FROM A CREW CHIEF STANDPOINT, YOU SAID IT LOOKS LIKE THE SHOWS HAVE BEEN BETTER WITHOUT PRACTICE AND THE SINGLE DAY SHOWS. WHEN THINGS GET BACK TO NORMAL, ARE YOU ITCHING TO SEE PRACTICE BACK? DO YOU THINK THE TEAMS CAN GO WITHOUT PRACTICE IN THE FUTURE? HOW DO YOU SEE IT?“I would like to see practice come back, just from the sense of I have some things I’d like to try to make the car better. You can run as much simulation as possible, but getting it on the race track is the true test. The true feel from the driver and also the stopwatch. I would definitely like to do that being in the Playoffs. Usually this time is used for experimenting and finding that next tenth or two, which is so hard to find in this sport because of how close everything is with rules and the competition. I would like to have practice – not necessarily because I think it’s going to make the racing better on Sunday or easier for the guys in the shop. But I feel like from my standpoint, I go to tests to make my car better and as a crew chief, that’s what you want to be able to do. That’s what I would like to do – have a little bit more time on the track without actually racing.”
WITH EVERYTHING THAT’S GOING ON WITH THE COVID-19 PANDEMIC, YOU GUYS FIND YOURSELF IN AN UNIQUE POSITION WHERE YOU HAVE TWO RACES AT THE SAME RACE TRACK ON THE SAME WEEKEND. SO, IT’S ALMOST LIKE YOU GET A PRACTICE SESSION NOW WITH THE RACE ON SATURDAY AND SUNDAY. WHAT ARE THE THINGS YOU’RE GOING TO BE ABLE TO ADJUST BETWEEN SATURDAY AND SUNDAY TO MAKE THE CAR BETTER, DEPENDING ON HOW ALEX (BOWMAN) IS FEELING?“You really can’t change the body configuration. You can to a certain point. If you come there with more of a downforce car versus – you hear that a lot- I had too much drag in the car. It’s going to be difficult, probably, to change that style. There’s some tweaks you can make to get some of the drag off or maybe put some downforce in. But you can’t, obviously, rebuild the whole car. From my springs, shocks, camber settings, those types of things – you definitely can adjust. By the time it’s the end of stage one, usually my engineer is over there ‘hey, we should have done this or we should have done that’. I’ve already got a laundry list of items going of what we need to adjust and that’s not even for a doubleheader. Fortunately for us, I feel like we’ve had good baselines, a good foundation, each week and had a lot of speed. Just have to figure out how to execute and finish some of these races. I think for Pocono, I think the strategy side of things, you’re going to see how different people adjust. They may do one strategy on Saturday and one strategy on Sunday. That’s definitely going to be interesting to see how that plays out.”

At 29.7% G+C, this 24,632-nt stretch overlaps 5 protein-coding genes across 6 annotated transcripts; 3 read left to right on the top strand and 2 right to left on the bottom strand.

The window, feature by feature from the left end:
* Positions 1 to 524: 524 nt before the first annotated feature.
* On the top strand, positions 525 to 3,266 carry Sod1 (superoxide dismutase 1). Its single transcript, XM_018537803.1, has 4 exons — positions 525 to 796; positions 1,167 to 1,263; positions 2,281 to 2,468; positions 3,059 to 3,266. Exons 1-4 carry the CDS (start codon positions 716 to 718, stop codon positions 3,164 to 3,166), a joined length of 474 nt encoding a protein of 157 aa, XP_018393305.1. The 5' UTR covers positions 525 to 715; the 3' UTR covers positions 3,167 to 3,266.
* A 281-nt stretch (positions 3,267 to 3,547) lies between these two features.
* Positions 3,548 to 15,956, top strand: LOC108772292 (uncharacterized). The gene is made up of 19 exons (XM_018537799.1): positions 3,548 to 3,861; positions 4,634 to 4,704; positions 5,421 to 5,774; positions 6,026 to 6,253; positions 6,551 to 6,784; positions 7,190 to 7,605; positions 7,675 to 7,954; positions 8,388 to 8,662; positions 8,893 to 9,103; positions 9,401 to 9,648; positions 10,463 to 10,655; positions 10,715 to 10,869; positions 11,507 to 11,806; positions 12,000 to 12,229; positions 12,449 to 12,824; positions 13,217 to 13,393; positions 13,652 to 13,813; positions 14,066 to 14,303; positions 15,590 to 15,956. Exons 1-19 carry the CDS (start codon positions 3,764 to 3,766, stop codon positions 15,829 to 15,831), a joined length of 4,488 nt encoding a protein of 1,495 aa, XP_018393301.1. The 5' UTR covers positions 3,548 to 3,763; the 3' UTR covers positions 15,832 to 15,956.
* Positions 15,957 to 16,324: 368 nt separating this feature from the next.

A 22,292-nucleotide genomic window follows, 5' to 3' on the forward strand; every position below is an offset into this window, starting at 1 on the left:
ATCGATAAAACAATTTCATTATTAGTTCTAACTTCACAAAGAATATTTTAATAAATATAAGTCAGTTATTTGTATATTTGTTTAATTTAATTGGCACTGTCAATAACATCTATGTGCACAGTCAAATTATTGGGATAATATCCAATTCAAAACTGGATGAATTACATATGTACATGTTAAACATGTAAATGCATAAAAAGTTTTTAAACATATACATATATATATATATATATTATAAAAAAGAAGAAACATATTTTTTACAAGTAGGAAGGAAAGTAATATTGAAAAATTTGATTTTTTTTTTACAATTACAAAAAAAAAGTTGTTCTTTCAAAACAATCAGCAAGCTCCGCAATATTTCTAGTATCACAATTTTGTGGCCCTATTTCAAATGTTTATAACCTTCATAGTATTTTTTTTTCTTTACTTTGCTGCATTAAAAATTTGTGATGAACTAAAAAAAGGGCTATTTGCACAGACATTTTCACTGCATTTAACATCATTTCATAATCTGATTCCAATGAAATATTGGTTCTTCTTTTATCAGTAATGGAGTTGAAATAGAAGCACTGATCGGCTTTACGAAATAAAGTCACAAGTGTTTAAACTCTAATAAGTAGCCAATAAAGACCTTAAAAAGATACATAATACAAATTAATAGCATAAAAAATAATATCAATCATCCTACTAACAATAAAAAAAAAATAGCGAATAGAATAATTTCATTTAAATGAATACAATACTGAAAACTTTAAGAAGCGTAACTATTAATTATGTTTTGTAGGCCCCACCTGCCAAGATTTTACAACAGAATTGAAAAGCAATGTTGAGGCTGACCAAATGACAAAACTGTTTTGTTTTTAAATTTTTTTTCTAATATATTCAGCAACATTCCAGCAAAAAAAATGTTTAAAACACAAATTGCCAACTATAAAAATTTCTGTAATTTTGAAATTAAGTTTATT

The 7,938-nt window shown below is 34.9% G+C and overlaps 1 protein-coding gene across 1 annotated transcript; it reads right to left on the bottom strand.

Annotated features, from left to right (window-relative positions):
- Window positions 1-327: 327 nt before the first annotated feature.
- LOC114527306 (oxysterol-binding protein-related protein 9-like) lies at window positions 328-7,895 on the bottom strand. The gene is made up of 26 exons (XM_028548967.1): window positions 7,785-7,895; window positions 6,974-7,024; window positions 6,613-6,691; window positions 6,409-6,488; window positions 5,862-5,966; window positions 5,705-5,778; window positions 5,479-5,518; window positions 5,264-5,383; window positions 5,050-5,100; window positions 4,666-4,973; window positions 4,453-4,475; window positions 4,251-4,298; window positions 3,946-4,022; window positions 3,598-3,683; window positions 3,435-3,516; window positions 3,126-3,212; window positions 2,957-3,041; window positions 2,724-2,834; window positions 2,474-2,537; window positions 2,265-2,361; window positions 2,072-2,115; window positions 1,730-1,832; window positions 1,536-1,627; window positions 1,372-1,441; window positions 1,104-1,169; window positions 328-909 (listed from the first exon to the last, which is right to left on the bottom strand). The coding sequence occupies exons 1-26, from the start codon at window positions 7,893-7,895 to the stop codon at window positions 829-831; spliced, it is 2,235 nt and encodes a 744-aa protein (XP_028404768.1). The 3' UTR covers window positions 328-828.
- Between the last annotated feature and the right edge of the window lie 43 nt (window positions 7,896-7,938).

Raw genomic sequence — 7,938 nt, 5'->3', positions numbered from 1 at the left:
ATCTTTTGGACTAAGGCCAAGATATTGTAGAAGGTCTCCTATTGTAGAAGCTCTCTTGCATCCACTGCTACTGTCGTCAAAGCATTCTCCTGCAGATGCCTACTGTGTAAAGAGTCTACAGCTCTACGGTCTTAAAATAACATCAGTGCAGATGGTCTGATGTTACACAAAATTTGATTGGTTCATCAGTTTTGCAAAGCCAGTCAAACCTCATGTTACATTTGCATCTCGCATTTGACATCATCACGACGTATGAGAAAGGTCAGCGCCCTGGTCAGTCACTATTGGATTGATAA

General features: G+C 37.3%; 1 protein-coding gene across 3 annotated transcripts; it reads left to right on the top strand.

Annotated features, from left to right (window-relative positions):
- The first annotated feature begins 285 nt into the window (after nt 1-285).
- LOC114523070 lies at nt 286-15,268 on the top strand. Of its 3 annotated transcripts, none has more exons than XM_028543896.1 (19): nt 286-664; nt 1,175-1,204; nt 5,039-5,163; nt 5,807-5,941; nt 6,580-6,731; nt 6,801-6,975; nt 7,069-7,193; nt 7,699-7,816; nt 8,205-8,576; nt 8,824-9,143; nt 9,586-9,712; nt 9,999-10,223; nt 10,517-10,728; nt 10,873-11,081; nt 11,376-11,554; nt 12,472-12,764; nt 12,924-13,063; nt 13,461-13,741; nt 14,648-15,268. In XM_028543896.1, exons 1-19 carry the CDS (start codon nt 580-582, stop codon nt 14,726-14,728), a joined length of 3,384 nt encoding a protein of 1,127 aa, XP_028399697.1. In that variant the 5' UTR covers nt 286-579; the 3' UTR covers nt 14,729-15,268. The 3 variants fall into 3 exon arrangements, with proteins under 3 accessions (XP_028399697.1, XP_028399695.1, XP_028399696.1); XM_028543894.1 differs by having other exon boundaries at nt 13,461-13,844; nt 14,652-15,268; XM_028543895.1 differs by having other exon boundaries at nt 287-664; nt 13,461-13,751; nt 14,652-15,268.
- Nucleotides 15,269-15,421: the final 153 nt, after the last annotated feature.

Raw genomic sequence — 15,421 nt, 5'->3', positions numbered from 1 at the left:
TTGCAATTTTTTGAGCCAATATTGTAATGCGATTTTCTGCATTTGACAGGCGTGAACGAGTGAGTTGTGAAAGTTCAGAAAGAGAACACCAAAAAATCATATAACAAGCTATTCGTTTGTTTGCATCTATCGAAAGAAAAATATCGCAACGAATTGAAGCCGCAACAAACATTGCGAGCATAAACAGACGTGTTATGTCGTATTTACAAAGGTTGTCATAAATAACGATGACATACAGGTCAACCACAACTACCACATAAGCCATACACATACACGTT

OF ALL THE THINGS THAT MIGHT HAPPEN WHEN YOU HAVE A DOUBLEHEADER WEEKENDWHAT ARE YOU MOST INTRIGUED TO FIND OUT?“Over the course of every year, every race, the track gains character. And what I mean by character is the bumps. Pocono, for example, it started out as a pretty smooth race track. You could stiffen up your front wheel brakes and mainly work on the attitude of the car, and get that so it really doesn’t move like a go-cart. But as the character of the track zones in over the tunnel and gets a little bit more bumps – and now people complain about the front end washing out because you hit a bump and it pushes up the race track, and now you have to work a little more on handling – those are the things that you can’t really predict when you don’t have practice. Typically, when you show up, you have a couple of laps – the driver comes in and says ‘yeah, I’m hitting the splitter too hard, we need a little softer front wheel or it’s way too rigid’, and you can work on that. Once you get into the race, it’s definitely difficult to know that or even change that once those laps start clicking off. The character of the track, you’ve probably even seen it at Talladega, that new tunnel in the entry of Turn Three, you can see the cars moving around a lot more. And you didn’t know that until either watching a race – the ARCA cars or the Xfinity cars – but once we got out there, definitely saw some different things like that.”